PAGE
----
Evans H.C.,CAB International |
Seier M.K.,CAB International |
Derby J.-A.,Agriculture and Agri Food Canada |
Falk S.,Scotts Company |
Bailey K.L.,Agriculture and Agri Food Canada
Weed Research | Year: 2013
Summary: Cirsium arvense (Asteraceae) is known as creeping thistle in its native range in the UK and Canada thistle in its invasive North American range. Recently, the fungus Phoma macrostoma was registered in Canada as a bioherbicide in turfgrass, where it causes severe chlorosis (White Tip disease) and death of C. arvense and other broadleaved weeds. It was hypothesised that the disease originated in the UK on its thistle host and, therefore, that fungal isolates from both countries should be biologically and genetically similar. Twenty-six strains in the genus Phoma- isolated during surveys in the UK - were compared morphologically with the type culture of P. macrostoma, tested for bioherbicidal activity using the inoculum mat bioassay and genetically screened with bioherbicide-specific primers. White tip disease was found to be restricted to the eastern and southern counties of England. Phoma macrostoma was isolated consistently from diseased bleached tissues. Bioherbicidal isolates of P. macrostoma occupy a unique clade, which is phylogenetically distinct but morphologically indistinguishable from the type culture. Most isolates from the UK had the same bioherbicidal activity and similar genetic make-up as strain SRC 94-44B, the active ingredient in the registered Canadian product. The origin of all bioherbicidal strains found to date has a clear presence in both Canada and the UK, with strong genetic similarities, supporting the view of a common ancestry. Thus, on the evidence presented, the 'white tip' clade of P. macrostoma evolved in southern England. Therefore, the bioherbicide based on strain SRC 94-44B should also be eligible for registration in the UK, based on the pest risk assessment data already available. © 2012 European Weed Research Society.
Barnes J.,North Carolina State University |
Nelson P.,North Carolina State University |
Fonteno W.C.,North Carolina State University |
Whipker B.,North Carolina State University |
Jeong K.-Y.,Scotts Company
Acta Horticulturae | Year: 2013
Addition of mature dairy manure compost (DMC) to peat-moss based root substrate adversely increases bulk density (Db) while enhancing water sorption of the substrate. Substrate manufacturers typically raise the weight-based water content of soilless root substrate to 50% to ensure adequate wettability during crop establishment. This study investigated the possibility of lowering the percentage of water in substrate containing DMC in order to reduce Db without adversely affecting wettability. DMC was incorporated into a 3 sphagnum peat moss : 1 perlite (v:v) formula as a partial substitution for peat moss at 0, 7.5, 15, 22.5, and 30% by volume of the substrate. The water content of each of the five formulations was adjusted to approximately 10, 20, 30, 40, and 50% by weight. Wettability curves were generated to assess the impact of DMC content and initial water content on substrate wettability. The wettability level in the 0% DMC substrate at the industry norm water content of 50% was achieved in 7.5, 15, 22.5, and 30% DMC substrates at water contents of 40, 30, 20, and 20%, respectively. Based on previous research, 15% DMC is a desirable level for plant growth. The Db of 0 and 15% DMC mixes at 50% water content are 130 and 232 g/L (a Db gain of 78%), respectively. However, our research indicated that only 30% water is required in the 15% DMC mix for it to equal the wettability in the 0% DMC-50% water mix. This reduction lowered the Db of the 15% DMC-30% H 2O mix to 180 g/L (a 39% Db gain), which cuts the Db gain due to the DMC addition in half and lowers the handling and transportation costs of this mix; this scenario is best for the industry.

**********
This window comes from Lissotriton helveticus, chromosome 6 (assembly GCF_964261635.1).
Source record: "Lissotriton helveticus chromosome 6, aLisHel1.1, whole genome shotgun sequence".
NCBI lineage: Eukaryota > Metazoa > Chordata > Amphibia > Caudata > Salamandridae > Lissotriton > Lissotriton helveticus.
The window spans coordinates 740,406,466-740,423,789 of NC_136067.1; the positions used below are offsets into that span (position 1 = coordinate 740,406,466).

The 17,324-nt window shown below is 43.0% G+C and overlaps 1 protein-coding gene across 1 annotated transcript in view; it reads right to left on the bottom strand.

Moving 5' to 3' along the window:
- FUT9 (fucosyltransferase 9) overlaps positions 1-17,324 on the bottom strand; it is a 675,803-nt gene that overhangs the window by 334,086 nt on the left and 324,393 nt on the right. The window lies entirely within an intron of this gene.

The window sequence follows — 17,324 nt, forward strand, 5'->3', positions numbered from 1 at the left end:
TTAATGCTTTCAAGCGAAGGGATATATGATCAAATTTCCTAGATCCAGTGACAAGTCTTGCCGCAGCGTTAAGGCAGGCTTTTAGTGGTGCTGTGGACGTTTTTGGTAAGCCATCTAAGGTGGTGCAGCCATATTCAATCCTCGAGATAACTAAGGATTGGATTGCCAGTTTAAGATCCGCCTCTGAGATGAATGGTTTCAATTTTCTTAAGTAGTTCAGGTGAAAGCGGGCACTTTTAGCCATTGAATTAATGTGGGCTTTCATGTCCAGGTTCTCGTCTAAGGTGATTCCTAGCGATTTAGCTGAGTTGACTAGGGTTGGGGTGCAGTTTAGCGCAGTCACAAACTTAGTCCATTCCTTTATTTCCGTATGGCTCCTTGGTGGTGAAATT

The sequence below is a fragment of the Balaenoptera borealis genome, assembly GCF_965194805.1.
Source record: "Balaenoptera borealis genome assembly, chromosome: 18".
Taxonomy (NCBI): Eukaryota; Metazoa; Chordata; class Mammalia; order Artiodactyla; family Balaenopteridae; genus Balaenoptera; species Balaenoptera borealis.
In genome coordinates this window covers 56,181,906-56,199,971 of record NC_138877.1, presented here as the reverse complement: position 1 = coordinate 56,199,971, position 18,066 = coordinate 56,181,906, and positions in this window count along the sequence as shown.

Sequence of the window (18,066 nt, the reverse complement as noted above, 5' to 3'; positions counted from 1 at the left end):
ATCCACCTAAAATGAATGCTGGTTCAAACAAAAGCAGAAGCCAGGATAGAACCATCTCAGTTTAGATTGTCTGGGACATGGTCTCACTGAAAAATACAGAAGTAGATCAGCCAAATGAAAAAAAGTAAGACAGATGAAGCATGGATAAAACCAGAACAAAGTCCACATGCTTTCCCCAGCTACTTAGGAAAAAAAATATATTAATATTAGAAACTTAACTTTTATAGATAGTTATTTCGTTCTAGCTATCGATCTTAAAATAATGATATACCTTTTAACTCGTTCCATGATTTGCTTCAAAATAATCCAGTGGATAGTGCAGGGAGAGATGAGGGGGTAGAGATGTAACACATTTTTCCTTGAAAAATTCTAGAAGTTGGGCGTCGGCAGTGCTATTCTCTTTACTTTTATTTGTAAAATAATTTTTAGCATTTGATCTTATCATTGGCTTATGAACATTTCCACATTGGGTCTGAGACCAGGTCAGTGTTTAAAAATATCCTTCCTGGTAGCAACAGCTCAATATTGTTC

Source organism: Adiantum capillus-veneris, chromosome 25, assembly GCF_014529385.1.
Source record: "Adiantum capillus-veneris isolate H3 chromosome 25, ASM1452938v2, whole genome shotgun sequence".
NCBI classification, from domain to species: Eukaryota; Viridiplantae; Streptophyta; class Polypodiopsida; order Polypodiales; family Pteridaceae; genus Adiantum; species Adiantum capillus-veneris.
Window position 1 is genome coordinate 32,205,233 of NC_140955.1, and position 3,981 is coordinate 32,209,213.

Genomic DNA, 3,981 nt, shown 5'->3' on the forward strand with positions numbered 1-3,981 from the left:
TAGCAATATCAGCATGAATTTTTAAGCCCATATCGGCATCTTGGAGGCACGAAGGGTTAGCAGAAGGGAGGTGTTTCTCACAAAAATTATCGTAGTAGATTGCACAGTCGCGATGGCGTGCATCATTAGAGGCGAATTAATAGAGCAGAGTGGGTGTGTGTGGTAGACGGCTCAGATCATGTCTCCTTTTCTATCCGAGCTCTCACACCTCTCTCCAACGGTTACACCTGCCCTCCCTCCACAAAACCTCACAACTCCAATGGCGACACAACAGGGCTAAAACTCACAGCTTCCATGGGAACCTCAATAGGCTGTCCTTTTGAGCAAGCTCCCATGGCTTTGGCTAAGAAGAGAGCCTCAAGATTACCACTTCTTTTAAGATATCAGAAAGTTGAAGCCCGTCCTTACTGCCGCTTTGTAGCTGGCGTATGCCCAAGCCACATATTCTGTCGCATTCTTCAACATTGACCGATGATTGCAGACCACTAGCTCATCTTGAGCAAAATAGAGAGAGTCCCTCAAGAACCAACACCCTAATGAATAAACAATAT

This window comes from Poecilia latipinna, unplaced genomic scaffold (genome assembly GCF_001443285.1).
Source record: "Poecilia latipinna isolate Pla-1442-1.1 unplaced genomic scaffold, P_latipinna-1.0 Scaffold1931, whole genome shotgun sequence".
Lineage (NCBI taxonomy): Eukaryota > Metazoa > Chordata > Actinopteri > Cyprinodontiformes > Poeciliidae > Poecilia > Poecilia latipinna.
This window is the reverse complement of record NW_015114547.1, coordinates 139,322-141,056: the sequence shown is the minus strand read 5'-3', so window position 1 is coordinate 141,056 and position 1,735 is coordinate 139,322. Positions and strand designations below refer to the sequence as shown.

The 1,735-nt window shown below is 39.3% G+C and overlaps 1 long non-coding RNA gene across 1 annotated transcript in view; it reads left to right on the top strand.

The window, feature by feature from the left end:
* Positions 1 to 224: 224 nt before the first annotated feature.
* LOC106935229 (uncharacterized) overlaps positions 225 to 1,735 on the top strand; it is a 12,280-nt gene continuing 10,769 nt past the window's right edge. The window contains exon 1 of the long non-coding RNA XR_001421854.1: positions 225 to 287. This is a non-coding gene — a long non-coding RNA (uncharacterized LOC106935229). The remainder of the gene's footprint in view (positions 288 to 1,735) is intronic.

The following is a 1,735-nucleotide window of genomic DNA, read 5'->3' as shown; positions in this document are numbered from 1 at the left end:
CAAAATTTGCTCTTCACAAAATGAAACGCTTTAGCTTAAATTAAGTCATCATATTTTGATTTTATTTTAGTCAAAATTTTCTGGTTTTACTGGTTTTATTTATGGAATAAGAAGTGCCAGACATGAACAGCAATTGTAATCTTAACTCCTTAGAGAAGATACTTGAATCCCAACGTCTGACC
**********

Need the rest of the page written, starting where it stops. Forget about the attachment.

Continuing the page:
Oms Investments Inc., Scotts Company and Gro Inc | Date: 2000-08-15
SCOTTS Ltd and Scala Collections Ltd | Date: 2007-07-17
Precious metals and their alloys; models in the nature of figurines in precious metal; jewelry, imitation jewelry, precious stones; tie clips, tie tacks, key rings of precious metals, ring trinkets, pendants, rings being jewelry, bracelets, necklaces, earrings, jewelry chains, pins being jewelry, badges of precious metals, watch winding buttons, lapel pins, money clips of precious metals, cuff links, paper weights of precious metals; horological and chronometric instruments, watches. Leather and imitations of leather sold in bulk; leather and imitation leather goods, namely briefcases, handbags, purses, luggage, wallets; animal skins and hides; trunks and traveling bags; umbrellas, parasols and walking sticks; whips, harness and saddlery; leather hand bags, leather sports bags, leather carrying bags, wallets, carrying cases, leather key holders, sports bags, back packs; saddle belts; hat boxes for travel; leather key cases; leather pouches; purses; satchels; straps for luggage and handbags; rucksacks; valises; clothing for pets; business card cases. Supermarkets, mini-markets, retail store services, online retail store services, mail order catalog services, electronic catalog services featuring sunglasses, cases, bags, luggage, rucksacks, umbrellas, jewelry, watches, cosmetics and accessories and parts and fittings for all the aforesaid goods.
Scotts Corporation | Date: 1985-01-30
BRAND OF PAINT. THE RETAIL SALE OF HOME AND GARDEN PRODUCTS.